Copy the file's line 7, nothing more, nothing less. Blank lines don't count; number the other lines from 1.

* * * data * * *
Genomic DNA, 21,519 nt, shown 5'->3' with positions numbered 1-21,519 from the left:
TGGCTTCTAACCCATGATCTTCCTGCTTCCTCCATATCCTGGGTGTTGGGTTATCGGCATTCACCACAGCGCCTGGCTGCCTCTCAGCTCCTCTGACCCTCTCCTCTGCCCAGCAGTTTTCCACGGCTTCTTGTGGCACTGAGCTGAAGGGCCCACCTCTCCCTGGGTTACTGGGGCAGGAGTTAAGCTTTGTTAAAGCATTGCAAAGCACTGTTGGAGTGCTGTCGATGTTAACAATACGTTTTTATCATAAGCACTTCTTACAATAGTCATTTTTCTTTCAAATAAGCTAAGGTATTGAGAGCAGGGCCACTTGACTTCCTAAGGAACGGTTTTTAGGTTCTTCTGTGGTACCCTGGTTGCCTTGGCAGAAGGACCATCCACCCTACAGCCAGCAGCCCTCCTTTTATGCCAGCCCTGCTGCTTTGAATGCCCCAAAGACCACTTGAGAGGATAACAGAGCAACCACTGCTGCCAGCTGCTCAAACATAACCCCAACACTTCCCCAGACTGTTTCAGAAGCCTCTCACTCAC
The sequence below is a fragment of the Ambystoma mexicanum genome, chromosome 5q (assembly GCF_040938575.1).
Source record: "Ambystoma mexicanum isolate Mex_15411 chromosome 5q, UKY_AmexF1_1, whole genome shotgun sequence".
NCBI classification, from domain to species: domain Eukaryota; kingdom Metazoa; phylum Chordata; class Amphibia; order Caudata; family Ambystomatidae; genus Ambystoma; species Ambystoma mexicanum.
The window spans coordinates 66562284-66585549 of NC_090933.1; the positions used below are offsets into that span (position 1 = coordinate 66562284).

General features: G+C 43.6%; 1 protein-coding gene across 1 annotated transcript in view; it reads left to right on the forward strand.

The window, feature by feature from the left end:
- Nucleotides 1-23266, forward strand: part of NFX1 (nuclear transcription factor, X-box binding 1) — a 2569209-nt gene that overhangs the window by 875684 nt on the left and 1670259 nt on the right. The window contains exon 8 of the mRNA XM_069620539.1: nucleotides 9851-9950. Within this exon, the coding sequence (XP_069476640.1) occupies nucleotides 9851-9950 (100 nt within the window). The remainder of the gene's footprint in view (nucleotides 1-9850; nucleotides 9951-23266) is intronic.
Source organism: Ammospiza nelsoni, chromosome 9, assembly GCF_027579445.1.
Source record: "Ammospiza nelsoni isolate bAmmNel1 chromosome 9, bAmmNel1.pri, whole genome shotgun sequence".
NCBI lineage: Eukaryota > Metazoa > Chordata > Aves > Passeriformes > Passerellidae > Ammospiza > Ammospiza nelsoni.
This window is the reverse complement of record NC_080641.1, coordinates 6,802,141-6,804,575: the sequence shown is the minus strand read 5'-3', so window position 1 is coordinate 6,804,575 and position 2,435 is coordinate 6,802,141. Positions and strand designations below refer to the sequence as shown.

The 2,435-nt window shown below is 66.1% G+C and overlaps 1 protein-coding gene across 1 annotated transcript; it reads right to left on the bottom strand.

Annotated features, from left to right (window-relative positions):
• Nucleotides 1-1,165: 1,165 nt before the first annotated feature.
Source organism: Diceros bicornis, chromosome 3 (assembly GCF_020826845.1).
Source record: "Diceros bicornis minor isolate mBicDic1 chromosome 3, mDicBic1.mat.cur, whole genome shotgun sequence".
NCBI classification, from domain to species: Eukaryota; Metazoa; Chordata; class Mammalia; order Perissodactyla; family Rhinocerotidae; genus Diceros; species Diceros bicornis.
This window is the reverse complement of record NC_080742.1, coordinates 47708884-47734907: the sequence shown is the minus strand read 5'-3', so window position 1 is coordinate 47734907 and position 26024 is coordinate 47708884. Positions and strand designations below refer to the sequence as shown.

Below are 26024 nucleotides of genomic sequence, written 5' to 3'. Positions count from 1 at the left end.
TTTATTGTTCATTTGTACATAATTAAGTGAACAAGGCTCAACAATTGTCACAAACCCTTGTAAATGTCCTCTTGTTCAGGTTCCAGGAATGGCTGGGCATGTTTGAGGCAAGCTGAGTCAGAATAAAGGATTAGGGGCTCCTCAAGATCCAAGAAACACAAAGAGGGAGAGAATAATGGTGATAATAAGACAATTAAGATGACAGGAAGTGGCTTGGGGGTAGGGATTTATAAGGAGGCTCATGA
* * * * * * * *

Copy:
General features: G+C 43.6%; 1 protein-coding gene across 1 annotated transcript in view; it reads left to right on the forward strand.